"Adams has probed more deeply than anyone thus far. One need not agree with all his conclusions to recognize that he has made Eakins a far more provocative and compelling artist than we knew before.... This new biography of Eakins may impact our understanding of the artist the way Fawn Brodie's biography of Thomas Jefferson changed our view of the author of the Declaration of Independence. It's no longer possible to see Eakins as a simple American hero or to ignore the dark shadows that shaped his life."—Bonnie Barrett Stretch, ArtNews

"Cogent, exhaustive, and daring...a galvanizing work inspired by Adams' immersion in a long-lost, still little-studied cache of Eakins' papers.... Adams' meticulous, frequently audacious arguments and bold...psychological interpretations of Eakins' arresting and enigmatic paintings and photographs are as well crafted as they are incendiary, and this no-holds-barred deconstruction of an American icon will both outrage and intrigue readers as it sparks debate not only about Eakins but also about the symbiosis between art and life."—Booklist

"Written as compellingly as a novel, Eakins Revealed is a portrait of one of America's most important artists, warts and all. Yet, it avoids sensationalism, preferring instead to put Eakins into the kind of cultural and artistic contexts that deepen our understanding of him without excusing his sometimes inexcusable behavior. What Adams does in this compelling biography is introduce us to Eakins the man, whose sometimes disturbing behavior informed and inspired Eakins the artist."—Indianapolis Star

"Adams...has reexamined the evidence of the artist's life and art and found a hidden world of insanity, incest, suicide, and exhibitionism. In Eakins Revealed, he challenges the work of nearly every previous writer on Eakins.... All of this adds up to a critical bull's eye for the author."—Joseph Phelan, The Washington Times

"Adams has a fresh take that he works out with rigor and care. He links evidence for sexual trauma in Eakins's childhood to evidence of subsequent episodes of violence and sexual misconduct in a manner that is neither prurient nor moralizing. He displays a great affinity for, and astute observations of, the work itself, which includes some of the most strikng American paintings of the late 19th and 20th centuries."—Publishers Weekly

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Product Details

  • ISBN-13: 9780195156683
  • Publisher: Oxford University Press
  • Publication date: 5/1/2005
  • Pages: 608
  • Product dimensions: 10.10 (w) x 6.90 (h) x 1.60 (d)

Meet the Author

Henry Adams is Chair of the Department of Art History at Case Western Reserve University. An award-winning art historian, he is the author of more than 200 publications on American art, including books, exhibition catalogues, and scholarly and popular articles. He collaborated with Ken Burns on a PBS documentary about the painter Thomas Hart Benton.

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  • Anonymous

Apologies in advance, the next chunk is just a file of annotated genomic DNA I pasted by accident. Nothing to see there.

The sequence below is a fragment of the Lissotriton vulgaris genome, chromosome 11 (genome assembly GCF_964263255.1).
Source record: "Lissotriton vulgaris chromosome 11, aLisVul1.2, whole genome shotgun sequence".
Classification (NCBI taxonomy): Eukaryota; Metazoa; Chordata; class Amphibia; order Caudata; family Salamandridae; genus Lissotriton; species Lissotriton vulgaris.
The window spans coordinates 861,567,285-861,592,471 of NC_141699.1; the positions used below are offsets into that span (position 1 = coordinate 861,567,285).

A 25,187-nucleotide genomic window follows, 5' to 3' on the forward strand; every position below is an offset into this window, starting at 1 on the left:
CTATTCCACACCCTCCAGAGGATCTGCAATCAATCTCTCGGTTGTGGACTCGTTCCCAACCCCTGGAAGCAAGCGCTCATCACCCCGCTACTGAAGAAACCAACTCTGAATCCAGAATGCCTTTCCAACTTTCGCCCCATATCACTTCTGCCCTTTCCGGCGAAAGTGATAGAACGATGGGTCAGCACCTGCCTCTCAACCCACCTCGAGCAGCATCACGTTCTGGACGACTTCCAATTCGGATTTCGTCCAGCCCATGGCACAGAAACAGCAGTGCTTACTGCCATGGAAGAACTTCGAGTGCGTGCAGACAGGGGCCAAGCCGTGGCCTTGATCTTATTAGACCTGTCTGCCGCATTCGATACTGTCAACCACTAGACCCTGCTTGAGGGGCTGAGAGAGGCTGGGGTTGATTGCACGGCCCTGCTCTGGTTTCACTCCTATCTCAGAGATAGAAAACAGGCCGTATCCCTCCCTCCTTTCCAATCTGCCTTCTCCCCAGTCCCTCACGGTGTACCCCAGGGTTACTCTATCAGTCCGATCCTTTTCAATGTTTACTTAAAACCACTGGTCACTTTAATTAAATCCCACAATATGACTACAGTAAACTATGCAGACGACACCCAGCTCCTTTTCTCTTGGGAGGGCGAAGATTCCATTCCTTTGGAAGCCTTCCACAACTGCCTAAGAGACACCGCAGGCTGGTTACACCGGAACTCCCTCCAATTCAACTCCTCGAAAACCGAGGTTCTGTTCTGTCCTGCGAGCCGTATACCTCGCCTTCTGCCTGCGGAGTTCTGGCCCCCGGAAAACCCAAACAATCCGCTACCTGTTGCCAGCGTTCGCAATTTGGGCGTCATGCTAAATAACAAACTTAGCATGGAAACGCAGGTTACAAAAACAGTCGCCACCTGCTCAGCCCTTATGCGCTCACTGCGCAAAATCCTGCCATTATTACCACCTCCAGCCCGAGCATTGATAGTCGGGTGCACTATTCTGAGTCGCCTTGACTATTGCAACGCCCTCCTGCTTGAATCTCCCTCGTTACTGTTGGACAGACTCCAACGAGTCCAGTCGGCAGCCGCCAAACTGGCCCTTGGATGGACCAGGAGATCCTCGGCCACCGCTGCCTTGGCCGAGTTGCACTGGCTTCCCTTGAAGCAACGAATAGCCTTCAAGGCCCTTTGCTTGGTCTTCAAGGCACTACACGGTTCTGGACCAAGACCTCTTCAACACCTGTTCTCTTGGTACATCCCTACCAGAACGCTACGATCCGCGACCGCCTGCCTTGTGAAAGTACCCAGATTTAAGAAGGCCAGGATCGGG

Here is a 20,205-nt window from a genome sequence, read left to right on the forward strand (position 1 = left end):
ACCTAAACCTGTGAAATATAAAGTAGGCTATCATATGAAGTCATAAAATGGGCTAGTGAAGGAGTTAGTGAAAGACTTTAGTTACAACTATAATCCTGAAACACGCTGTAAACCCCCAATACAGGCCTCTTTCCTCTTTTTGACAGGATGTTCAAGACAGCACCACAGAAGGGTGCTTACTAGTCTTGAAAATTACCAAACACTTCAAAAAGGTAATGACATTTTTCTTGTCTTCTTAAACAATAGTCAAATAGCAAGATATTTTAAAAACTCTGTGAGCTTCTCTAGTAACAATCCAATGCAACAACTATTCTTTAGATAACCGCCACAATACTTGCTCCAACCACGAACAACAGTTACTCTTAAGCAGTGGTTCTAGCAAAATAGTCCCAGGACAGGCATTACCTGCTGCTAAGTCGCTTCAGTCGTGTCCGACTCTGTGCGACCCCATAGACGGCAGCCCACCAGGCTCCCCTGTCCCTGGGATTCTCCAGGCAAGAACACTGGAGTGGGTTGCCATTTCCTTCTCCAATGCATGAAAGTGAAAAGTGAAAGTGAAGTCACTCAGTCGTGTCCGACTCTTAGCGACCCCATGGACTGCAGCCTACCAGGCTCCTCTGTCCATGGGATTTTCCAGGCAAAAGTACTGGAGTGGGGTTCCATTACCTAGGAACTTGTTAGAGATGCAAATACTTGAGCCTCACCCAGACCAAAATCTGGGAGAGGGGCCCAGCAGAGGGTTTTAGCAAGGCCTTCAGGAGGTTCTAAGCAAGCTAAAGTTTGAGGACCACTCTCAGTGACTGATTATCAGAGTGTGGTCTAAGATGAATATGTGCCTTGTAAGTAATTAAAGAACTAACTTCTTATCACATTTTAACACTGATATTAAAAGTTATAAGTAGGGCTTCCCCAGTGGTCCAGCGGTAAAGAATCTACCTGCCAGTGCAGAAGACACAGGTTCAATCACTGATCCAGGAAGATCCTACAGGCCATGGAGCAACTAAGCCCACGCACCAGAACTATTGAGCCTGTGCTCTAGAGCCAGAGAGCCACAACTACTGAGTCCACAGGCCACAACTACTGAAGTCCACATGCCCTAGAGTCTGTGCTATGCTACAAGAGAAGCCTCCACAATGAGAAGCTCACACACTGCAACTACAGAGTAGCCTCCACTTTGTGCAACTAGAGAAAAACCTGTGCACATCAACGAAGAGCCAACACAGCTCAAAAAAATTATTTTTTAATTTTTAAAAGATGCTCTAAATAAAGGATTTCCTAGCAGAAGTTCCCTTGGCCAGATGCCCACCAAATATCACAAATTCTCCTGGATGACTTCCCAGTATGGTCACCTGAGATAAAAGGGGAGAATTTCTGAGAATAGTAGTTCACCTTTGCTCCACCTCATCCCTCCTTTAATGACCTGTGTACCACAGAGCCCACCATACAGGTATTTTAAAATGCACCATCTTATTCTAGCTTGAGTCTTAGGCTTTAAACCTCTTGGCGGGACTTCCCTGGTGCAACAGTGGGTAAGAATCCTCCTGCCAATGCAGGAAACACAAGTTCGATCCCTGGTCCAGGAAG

Posted August 16, 2005

    Fascinating Reading, But Does Biography Inform Art?

    There is no question that Henry Adams scholarly book EAKINS REVEALED: THE SECRET LIFE OF AN AMERICAN ARTIST is an important tome in the already extensive library of the life and works of Thomas Eakins, an artist still considered by many to be the greatest American artist who ever lived. And if many Eakins' devotees find this information as gathered and regaled by Adams as an attempt to push Eakins of his historic pedestal, then I think the chosen title for this treatise has been misleading.Adams has poured over countless reams of notes and letters and documents and oral histories (all well documented and scrutinized in his extensive bibliography) and presents another aspect of Eakins' life - that of a crude, exhibitionist, sexually ambiguous vs disturbed, depressed man obsessed with nudity and body functions and a man whose family history of cruelty, incest and madness informed his paintings. The book is divided into three sections: Part One - The Eakins Legacy (including Eakins family background, odd living conditions, family quarrels, the deaths and insanities of those close to him, and including the infamous Loin Cloth Scandal that contributed to his being fired from the Pennsylvania Academy of Fine Arts Part Two - Life and Art in which the previous information is shown to have influenced Eakins' portraits, rowing paintings, swimming paintings and the BIG paintings like 'The Gross Clinic', 'The Champion Single Sculls', 'William Rush' etc and Part Three - The Case of Thomas Eakins in which Adams pulls it all together maintaining that indeed because of Adams' scholarship, Eakins is still the most important painter America has produced.The question arises as to just how much of this Freudian muck raking is necessary and whether ultimately how important is this 'new' information to the viewer of Eakins' paintings. Yes, facts such as those presented (ad infinitum!) in this lengthy volume provide smarmy interest, if not material for a movie about a strange but great man. Others have written similarly about Michelangelo, Caravaggio, Artemsia Gentileschi, Bacon, Warhol, de Kooning, Pollock etc. No artist can stand before an easel and not have his/her interior feelings and experiences influence the painted work. But does all of this innuendo-plucking make or break an artist's place in history?Where Adams succeeds in making his points is in his painting by painting dissection of all of the Freudian implications of composition, indeterminate gender buttocks, hidden models, etc, yet his visual examples are so poorly presented in this volume that they are all but indecipherable. Would that the publishers had devoted more space to the paintings and even used color, an important component of Eakins' works, to make the lesson more workable.Yet as in Adams summary, Thomas Eakins is such an important painter that any additional information or perspective only results in expanding our appreciation for his greatness. Adams writes well (if excessively) and if the reader can drop preconceived prejudice that Adams is out to dethrone Eakins by prying into his psyche, this is actually a fine read. And given some time for reactionary responses to die down, EAKINS REVEALED will be an important contribution to the art libraries. Grady Harp